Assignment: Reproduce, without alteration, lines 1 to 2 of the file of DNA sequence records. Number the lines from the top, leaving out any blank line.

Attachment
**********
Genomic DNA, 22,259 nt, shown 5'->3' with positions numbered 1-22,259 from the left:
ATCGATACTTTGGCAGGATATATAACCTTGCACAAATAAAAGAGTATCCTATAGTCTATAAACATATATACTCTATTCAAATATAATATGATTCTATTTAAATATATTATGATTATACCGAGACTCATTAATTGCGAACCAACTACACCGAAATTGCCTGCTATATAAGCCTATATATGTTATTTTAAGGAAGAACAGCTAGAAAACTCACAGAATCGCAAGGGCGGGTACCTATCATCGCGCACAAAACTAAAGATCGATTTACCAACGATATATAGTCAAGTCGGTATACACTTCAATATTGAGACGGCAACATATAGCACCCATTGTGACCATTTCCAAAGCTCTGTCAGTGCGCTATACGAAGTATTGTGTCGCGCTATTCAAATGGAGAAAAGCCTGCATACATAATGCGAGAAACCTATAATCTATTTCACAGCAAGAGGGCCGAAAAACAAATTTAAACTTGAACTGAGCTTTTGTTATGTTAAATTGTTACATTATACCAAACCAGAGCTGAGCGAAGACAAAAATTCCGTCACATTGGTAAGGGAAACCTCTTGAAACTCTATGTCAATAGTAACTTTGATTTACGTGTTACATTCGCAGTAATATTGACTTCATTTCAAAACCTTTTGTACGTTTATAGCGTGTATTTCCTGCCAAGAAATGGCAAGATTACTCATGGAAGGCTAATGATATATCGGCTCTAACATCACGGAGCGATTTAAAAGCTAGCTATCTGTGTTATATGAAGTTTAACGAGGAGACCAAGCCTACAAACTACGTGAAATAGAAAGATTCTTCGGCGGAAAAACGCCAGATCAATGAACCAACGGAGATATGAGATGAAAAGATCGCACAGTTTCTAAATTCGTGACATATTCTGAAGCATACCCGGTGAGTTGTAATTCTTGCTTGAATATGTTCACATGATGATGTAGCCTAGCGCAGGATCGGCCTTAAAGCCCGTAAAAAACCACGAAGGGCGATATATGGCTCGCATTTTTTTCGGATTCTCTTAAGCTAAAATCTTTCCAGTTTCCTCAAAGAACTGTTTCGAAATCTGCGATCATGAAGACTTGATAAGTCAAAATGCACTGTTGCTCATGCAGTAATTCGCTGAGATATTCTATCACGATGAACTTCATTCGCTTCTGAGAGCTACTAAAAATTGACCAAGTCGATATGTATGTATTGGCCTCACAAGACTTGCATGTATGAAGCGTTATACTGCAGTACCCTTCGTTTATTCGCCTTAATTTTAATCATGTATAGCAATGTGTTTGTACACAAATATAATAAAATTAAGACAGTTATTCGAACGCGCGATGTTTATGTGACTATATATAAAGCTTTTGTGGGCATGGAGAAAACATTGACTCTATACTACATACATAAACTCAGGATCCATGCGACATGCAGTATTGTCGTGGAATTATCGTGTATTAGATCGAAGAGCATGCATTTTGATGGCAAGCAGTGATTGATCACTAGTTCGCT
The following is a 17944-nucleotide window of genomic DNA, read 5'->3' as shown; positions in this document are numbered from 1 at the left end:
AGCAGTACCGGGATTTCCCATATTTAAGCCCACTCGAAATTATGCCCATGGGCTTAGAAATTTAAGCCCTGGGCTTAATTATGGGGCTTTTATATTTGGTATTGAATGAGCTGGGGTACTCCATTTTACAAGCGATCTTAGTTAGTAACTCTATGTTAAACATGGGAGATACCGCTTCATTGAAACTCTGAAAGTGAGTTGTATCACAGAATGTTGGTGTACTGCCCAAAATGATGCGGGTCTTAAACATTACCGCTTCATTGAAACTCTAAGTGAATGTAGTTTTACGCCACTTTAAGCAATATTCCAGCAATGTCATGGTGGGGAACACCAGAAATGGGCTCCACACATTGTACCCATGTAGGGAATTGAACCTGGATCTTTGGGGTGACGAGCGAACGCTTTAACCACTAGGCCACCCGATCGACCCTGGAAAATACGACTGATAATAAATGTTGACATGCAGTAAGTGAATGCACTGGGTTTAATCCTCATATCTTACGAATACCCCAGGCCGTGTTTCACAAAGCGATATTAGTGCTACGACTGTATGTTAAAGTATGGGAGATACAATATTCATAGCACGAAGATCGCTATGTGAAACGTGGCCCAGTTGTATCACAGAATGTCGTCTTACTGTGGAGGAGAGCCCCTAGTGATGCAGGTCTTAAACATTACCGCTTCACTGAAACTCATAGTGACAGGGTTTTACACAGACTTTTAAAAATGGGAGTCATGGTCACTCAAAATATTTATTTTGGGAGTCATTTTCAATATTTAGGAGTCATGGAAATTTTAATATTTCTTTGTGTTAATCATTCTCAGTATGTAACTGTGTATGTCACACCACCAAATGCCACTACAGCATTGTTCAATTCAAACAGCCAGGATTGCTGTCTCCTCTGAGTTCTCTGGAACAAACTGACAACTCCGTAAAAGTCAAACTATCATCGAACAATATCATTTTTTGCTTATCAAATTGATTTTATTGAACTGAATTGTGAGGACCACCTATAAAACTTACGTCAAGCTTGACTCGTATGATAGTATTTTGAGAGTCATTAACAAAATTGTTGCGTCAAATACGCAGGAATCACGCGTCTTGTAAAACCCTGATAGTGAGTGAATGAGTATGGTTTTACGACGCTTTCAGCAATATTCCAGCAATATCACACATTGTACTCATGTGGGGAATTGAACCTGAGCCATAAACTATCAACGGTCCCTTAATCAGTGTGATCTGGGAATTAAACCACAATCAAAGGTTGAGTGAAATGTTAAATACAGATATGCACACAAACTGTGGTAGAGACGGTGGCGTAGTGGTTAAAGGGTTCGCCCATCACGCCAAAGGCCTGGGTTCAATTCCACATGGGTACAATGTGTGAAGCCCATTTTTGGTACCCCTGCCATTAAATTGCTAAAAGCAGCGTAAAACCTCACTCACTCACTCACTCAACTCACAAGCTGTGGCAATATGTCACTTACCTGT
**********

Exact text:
Genomic DNA, 22,259 nt, shown 5'->3' with positions numbered 1-22,259 from the left:
ATCGATACTTTGGCAGGATATATAACCTTGCACAAATAAAAGAGTATCCTATAGTCTATAAACATATATACTCTATTCAAATATAATATGATTCTATTTAAATATATTATGATTATACCGAGACTCATTAATTGCGAACCAACTACACCGAAATTGCCTGCTATATAAGCCTATATATGTTATTTTAAGGAAGAACAGCTAGAAAACTCACAGAATCGCAAGGGCGGGTACCTATCATCGCGCACAAAACTAAAGATCGATTTACCAACGATATATAGTCAAGTCGGTATACACTTCAATATTGAGACGGCAACATATAGCACCCATTGTGACCATTTCCAAAGCTCTGTCAGTGCGCTATACGAAGTATTGTGTCGCGCTATTCAAATGGAGAAAAGCCTGCATACATAATGCGAGAAACCTATAATCTATTTCACAGCAAGAGGGCCGAAAAACAAATTTAAACTTGAACTGAGCTTTTGTTATGTTAAATTGTTACATTATACCAAACCAGAGCTGAGCGAAGACAAAAATTCCGTCACATTGGTAAGGGAAACCTCTTGAAACTCTATGTCAATAGTAACTTTGATTTACGTGTTACATTCGCAGTAATATTGACTTCATTTCAAAACCTTTTGTACGTTTATAGCGTGTATTTCCTGCCAAGAAATGGCAAGATTACTCATGGAAGGCTAATGATATATCGGCTCTAACATCACGGAGCGATTTAAAAGCTAGCTATCTGTGTTATATGAAGTTTAACGAGGAGACCAAGCCTACAAACTACGTGAAATAGAAAGATTCTTCGGCGGAAAAACGCCAGATCAATGAACCAACGGAGATATGAGATGAAAAGATCGCACAGTTTCTAAATTCGTGACATATTCTGAAGCATACCCGGTGAGTTGTAATTCTTGCTTGAATATGTTCACATGATGATGTAGCCTAGCGCAGGATCGGCCTTAAAGCCCGTAAAAAACCACGAAGGGCGATATATGGCTCGCATTTTTTTCGGATTCTCTTAAGCTAAAATCTTTCCAGTTTCCTCAAAGAACTGTTTCGAAATCTGCGATCATGAAGACTTGATAAGTCAAAATGCACTGTTGCTCATGCAGTAATTCGCTGAGATATTCTATCACGATGAACTTCATTCGCTTCTGAGAGCTACTAAAAATTGACCAAGTCGATATGTATGTATTGGCCTCACAAGACTTGCATGTATGAAGCGTTATACTGCAGTACCCTTCGTTTATTCGCCTTAATTTTAATCATGTATAGCAATGTGTTTGTACACAAATATAATAAAATTAAGACAGTTATTCGAACGCGCGATGTTTATGTGACTATATATAAAGCTTTTGTGGGCATGGAGAAAACATTGACTCTATACTACATACATAAACTCAGGATCCATGCGACATGCAGTATTGTCGTGGAATTATCGTGTATTAGATCGAAGAGCATGCATTTTGATGGCAAGCAGTGATTGATCACTAGTTCGCT